I find it to be very cathartic. I find it to be oddly soothing to see something that's so real and human in this moment of hysterics and hysteria and cynical laughter and just such cynicism. And, so I was like, ‘Well, maybe you're wrong." And then it's started turning around and people started to get it. And our audience is actually building and HBO is really happy. And so that was cool.

It was cathartic for me because. Well, you learn that you have to heal, you have to forgive yourself too. And, that's the hardest part, oddly enough. It's not forgiving the other people, it's really forgiving yourself and you can't really forgive anybody else until you can forgive yourself, I feel like. And so that's been the grace of it, was it was being whole enough. There was a line that I wanted to add at the end where [Dominick] says, "Thomas was right. I am him," It's the story of the twins being this mythologically divided whole. And it's coming to wholeness and in some way, I feel like in the end I made that journey myself a little bit more whole than I was when I started, a little bit more like in forgiveness and for myself too, which is really the hard part.

'I Know This Much is True' image courtesy HBO (1)
In an outtake moment, Mark Ruffalo as Dominick Birdsey talks with Dr. Patel, portrayed by Archie Panjabi in a scene from 'I Know This Much is True' on HBO. (Courtesy HBO)

Vincent Schilling: I saw reality in everything you did. And no matter what anybody else in this world says, I recognized it. It resonated with me. And I can’t speak for everyone, but I believe many Native people are going to get it as well.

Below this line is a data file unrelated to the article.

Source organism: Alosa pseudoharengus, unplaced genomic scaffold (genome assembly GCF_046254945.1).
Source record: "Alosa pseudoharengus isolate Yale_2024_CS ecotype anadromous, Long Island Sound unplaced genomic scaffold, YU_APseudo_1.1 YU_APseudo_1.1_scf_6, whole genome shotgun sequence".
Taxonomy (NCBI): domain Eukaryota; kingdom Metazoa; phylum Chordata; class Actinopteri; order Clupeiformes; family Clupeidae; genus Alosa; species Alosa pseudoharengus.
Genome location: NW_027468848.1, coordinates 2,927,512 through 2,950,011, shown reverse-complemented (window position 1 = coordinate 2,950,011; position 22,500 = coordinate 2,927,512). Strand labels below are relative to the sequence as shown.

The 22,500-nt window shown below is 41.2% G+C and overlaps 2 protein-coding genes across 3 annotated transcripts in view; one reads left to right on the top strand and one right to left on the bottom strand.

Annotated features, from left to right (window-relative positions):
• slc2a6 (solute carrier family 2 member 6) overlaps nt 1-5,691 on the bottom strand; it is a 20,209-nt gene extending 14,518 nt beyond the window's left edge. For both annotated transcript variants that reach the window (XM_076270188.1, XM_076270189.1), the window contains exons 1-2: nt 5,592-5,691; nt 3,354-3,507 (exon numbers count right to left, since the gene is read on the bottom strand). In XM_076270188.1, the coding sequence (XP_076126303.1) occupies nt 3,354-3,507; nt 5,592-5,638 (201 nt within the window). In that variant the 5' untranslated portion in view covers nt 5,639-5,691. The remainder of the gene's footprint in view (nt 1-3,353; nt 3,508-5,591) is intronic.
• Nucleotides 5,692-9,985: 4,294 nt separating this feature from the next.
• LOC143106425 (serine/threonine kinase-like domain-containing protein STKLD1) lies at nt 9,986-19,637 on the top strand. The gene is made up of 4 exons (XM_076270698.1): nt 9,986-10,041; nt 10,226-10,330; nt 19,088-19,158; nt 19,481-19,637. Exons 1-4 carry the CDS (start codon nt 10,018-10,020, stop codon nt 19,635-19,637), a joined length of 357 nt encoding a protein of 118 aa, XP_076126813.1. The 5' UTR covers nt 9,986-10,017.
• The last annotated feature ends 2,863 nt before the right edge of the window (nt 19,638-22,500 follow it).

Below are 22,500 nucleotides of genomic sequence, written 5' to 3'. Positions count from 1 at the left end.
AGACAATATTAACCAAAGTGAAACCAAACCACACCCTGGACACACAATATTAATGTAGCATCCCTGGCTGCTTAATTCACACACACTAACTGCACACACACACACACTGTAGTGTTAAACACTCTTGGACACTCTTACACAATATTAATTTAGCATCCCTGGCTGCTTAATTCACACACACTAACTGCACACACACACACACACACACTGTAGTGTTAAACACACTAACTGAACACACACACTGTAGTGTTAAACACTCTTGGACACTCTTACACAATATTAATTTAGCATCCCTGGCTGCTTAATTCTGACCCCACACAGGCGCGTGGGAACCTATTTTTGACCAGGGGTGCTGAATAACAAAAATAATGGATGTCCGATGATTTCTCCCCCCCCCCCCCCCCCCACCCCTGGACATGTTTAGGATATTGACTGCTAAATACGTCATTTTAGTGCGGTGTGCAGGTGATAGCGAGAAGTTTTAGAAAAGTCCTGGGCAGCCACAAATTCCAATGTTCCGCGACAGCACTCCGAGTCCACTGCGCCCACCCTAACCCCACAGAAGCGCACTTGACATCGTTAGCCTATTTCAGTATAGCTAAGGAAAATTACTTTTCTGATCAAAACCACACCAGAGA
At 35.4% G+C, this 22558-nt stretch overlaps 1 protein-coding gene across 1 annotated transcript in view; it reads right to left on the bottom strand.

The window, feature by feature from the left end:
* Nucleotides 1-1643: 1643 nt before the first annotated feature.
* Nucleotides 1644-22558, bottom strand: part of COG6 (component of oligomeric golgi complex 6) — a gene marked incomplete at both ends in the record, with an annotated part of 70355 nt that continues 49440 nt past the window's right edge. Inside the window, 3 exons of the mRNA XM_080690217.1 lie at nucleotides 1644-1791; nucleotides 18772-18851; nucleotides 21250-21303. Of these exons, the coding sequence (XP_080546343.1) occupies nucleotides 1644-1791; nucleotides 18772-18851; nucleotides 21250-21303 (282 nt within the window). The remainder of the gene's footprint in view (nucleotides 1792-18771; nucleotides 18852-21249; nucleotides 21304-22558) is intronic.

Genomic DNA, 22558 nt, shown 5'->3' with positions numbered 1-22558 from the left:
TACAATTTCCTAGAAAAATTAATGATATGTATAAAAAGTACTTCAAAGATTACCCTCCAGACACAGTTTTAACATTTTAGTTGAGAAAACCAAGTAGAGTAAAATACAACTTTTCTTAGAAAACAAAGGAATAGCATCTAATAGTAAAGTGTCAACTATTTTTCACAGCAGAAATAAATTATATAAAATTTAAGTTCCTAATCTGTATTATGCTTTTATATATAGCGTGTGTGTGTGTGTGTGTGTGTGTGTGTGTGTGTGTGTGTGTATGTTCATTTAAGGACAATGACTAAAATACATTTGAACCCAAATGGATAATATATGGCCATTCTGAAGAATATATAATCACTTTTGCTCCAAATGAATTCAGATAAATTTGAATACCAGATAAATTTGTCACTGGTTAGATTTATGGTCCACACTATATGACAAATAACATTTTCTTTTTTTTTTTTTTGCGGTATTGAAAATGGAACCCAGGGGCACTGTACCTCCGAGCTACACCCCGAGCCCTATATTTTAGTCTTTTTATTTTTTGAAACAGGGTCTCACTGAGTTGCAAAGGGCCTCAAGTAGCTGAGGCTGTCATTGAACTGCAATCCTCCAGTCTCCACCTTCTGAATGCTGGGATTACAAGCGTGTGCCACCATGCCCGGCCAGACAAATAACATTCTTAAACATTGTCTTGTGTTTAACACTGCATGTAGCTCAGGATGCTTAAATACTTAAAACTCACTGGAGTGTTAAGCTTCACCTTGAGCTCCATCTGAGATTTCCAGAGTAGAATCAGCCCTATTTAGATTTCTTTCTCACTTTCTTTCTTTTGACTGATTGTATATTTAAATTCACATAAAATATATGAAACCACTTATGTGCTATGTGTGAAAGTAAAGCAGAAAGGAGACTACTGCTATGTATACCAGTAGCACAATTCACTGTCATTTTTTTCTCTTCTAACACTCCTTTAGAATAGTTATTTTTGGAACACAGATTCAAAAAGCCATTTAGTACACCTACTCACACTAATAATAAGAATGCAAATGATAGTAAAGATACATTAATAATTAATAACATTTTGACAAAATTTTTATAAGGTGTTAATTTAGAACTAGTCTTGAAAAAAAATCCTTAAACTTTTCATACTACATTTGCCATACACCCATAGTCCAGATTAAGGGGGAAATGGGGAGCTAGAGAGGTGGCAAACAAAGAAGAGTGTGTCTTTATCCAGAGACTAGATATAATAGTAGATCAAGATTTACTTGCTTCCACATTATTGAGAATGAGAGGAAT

Mark Ruffalo: Really?

Vincent Schilling: Yes. Sometimes middle America might get upset if there's too much sugar on their Cheerios. But so many Native people — in my view — might more easily recognize and feel a resonance to such extreme struggle as is experienced by your character.

So, Mark, I would be remissed if I didn’t recognize your efforts to be an ally to Indian Country. So many people in Indian Country have openly expressed appreciation for your efforts in helping Native people get their voice out there, who wouldn't otherwise have a voice.

Mark Ruffalo: I know, and it's amazing. 'Cause it's taking root, it's like every step is a little bit deeper and a little bit more engaged and people are listening and the world is listening and it's exciting, man. And, I didn't have anything to do with that. That's the Native people. That's the resilience.

Vincent Schilling: Yeah you did. Mark. You're allowed to be in this too.

Mark Ruffalo: I like being there.

Vincent Schilling: Why is it so important to you to do so much that you do as an ally for Indian Country?

Mark Ruffalo: I don't know, there's something kindred there. It’s a response to the sweetness of the Native people I know and then, the injustice. It is so astounding to me. I feel the same way about people of color in America. It is just the depth of injustice. And that's really moving to me. It’s just the amount of heart and humility and decency.

And whatever that struggle is, it has left — from what I know and what I've seen — the Native people with this just really deep wisdom and humility and hearts.

I said to my friend Chuck, ‘Native people cringe when you say something hard against somebody, even if it's someone that's doing them wrong. I can see it. They laugh, but it's an uncomfortable laugh and they never really want to engage in that. I was like, what is that?’ He was like, ‘We love so deeply from our heart and we are all related. We really see the world is all related,"